By Sara Amundson and Kitty Block
With a proposal to permit the killing of brown bears over bait in the Kenai National Wildlife Refuge, the U.S. Fish and Wildlife Service (USFWS) has “gone rogue.” The USFWS and its parent agency, the Department of the Interior, are way over on the dark side when it comes to the killing of charismatic wildlife by America’s trophy hunters.
A public comment period has reopened on the USFWS proposal to allow trophy hunters to lure Kenai’s brown bears to their deaths with rotting piles of pastries and donuts. This plan also attempts to overturn the ban on brown bear baiting that we and other groups are currently in federal court defending.
The USFWS proposal would also remove a requirement for federal trapping permits that prohibit the use of steel-jawed leghold traps with serrated or spiked jaws, ban the setting of traps within one mile of public roads, and require periodic trap checks to ensure that a trapped animal is not left to suffer for weeks on end.
But, in the days ahead, we have a chance to stop this terrible plan from moving forward by making voice heard through the public comments.
You would think that Kenai, as a “national wildlife refuge,” would be managed as a place where America’s native wildlife would be safe and protected, not persecuted and killed for fun and trophy parts.
The situation is still worse when you consider that bear baiting is dangerous for people as well. Bait piles can habituate bears to human scents at campgrounds, picnic areas and trails, increasing the likelihood of bear-human encounters at these sites. Who needs that kind of reckless management from a government agency?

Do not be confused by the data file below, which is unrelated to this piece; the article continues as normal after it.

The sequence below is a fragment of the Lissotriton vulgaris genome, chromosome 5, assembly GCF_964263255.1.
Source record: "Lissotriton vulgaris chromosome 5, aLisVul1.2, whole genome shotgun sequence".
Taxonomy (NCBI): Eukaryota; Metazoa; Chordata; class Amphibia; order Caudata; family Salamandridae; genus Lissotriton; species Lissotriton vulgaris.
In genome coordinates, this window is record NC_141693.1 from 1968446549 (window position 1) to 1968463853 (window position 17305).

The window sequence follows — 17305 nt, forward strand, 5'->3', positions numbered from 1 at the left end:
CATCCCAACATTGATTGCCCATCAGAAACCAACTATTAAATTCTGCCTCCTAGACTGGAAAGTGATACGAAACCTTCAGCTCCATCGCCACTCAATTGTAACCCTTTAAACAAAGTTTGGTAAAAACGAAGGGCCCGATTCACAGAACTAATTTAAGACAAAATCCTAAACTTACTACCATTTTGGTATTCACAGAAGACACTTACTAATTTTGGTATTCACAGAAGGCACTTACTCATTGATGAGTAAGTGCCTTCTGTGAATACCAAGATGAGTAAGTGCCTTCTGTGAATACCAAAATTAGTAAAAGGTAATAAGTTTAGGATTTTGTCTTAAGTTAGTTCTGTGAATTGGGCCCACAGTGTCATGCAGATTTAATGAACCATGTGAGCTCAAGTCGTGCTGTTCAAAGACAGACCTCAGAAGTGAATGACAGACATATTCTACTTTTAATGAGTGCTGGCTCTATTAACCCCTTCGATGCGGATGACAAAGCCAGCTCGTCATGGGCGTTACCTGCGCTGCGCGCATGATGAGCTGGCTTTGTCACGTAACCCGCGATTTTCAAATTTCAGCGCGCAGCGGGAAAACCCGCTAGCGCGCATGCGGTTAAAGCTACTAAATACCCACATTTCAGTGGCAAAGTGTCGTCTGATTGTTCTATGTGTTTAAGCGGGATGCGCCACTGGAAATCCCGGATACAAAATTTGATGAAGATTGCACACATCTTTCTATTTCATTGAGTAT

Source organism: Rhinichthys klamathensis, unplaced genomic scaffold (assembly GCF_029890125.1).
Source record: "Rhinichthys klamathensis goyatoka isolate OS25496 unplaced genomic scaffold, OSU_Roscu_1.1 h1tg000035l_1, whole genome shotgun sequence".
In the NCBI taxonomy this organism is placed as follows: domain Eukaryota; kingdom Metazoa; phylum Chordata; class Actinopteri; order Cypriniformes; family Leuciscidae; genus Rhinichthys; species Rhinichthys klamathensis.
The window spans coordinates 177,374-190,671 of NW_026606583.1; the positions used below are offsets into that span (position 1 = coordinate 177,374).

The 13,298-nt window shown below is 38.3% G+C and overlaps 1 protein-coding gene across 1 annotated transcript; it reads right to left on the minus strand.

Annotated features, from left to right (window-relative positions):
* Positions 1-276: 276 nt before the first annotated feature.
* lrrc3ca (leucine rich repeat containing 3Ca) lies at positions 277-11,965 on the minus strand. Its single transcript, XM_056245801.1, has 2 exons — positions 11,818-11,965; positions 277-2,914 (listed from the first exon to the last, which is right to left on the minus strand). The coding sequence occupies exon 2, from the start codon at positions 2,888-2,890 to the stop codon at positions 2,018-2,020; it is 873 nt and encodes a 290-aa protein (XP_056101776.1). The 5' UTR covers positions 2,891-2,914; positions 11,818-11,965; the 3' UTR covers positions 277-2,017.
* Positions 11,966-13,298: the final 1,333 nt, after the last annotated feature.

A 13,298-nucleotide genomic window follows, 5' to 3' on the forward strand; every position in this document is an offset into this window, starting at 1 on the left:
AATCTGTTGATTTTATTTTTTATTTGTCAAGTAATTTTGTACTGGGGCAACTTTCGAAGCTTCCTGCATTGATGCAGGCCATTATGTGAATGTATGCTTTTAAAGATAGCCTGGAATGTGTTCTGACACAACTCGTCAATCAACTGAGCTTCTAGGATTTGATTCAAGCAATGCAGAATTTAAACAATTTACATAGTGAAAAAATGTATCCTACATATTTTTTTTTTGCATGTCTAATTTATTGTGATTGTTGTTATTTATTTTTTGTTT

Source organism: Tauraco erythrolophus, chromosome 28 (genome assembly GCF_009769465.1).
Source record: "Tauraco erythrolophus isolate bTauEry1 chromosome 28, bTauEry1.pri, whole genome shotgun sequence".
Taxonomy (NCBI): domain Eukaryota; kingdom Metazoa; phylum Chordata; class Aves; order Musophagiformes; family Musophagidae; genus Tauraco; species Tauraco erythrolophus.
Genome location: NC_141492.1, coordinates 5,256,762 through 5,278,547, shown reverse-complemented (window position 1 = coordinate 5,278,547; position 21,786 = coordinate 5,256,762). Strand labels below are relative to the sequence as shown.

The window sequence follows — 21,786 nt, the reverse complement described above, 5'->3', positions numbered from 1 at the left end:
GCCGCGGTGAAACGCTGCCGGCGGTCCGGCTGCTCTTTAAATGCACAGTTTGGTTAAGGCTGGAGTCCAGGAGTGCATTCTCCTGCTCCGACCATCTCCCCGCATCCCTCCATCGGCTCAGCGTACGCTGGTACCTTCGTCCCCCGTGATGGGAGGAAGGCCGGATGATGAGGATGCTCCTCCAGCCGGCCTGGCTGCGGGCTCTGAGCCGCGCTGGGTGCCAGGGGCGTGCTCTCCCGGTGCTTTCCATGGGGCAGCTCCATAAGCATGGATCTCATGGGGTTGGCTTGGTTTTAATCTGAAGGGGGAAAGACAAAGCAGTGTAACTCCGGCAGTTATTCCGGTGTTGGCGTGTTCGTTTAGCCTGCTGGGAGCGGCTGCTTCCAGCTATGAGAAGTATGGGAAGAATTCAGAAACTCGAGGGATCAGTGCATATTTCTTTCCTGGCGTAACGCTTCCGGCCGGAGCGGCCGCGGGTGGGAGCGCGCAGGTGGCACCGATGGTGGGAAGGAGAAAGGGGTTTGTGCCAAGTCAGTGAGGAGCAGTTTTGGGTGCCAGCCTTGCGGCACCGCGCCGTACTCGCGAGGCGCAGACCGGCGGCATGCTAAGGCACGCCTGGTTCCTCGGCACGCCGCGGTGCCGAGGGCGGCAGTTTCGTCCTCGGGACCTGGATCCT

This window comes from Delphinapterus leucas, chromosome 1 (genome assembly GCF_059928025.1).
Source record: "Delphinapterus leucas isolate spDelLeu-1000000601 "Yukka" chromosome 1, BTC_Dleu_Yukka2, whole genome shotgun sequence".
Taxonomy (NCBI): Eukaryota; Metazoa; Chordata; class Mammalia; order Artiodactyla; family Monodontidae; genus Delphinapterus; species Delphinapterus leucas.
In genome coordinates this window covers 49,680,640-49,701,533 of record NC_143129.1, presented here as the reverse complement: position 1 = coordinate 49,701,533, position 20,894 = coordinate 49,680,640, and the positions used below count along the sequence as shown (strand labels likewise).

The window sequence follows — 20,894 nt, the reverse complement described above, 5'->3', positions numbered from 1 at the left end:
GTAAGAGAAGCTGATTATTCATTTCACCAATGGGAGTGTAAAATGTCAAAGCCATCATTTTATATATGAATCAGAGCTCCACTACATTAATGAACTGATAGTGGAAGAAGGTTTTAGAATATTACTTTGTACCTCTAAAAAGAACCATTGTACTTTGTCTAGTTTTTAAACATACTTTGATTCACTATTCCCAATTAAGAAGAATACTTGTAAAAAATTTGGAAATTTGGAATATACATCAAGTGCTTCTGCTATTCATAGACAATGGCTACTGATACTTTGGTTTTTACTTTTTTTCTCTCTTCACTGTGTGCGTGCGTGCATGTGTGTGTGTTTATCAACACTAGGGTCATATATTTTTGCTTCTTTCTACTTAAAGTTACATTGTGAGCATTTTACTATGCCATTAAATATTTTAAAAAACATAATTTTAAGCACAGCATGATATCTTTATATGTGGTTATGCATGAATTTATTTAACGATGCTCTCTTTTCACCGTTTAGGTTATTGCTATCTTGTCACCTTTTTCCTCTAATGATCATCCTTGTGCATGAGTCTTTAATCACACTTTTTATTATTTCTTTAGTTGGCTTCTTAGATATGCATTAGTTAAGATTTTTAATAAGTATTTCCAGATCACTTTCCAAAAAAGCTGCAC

The only people who want to see this proposal go through are trophy hunters who kill animals for souvenirs. Most Americans do not support or approve of such needless killing. Brown bears, especially, are a much beloved and a major tourist draw for Alaska. During this month’s “ Fat Bear Week,” hundreds of thousands of Americans watched online as bears in the Katmai National Park stuffed themselves the natural way before going into hibernation for winter. More than 600,000 enthralled fans voted for their favorite chunky bruin (and congratulations to 747 on your win!). Needless to say, rotting donuts were not on the menu.
When the USFWS first proposed this rule last June, at about the same time that the agency finalized another terrible rule authorizing some of the cruelest killing practices known to humankind on Alaska’s federal lands, more than 30,000 of you wrote to voice your opposition.
With a new comment period, we have another opportunity to make sure that this agency-gone-rogue hears from many more Americans about the kind of management they want for federally owned lands that are home to charismatic wildlife species. Please let the USFWS know where you stand on this issue before the comment period closes on November 9 and do spread the word among your friends.
The USFWS has also scheduled virtual public hearings on the proposed rule for October 26 at 4:00 pm Alaska Daylight Time (8:00 pm EST), October 27 at 4:00 pm Alaska Daylight Time (8:00 pm EST) and October 28 at 4:00 pm Alaska Daylight Time (8:00 pm EST), which you can join. Let’s take that extra step together, to send the message loud and clear that Americans do not approve of the wanton killing of brown bears by such debased methods and for such frivolous purposes.
Kitty Block is President and CEO of the Humane Society of the United States.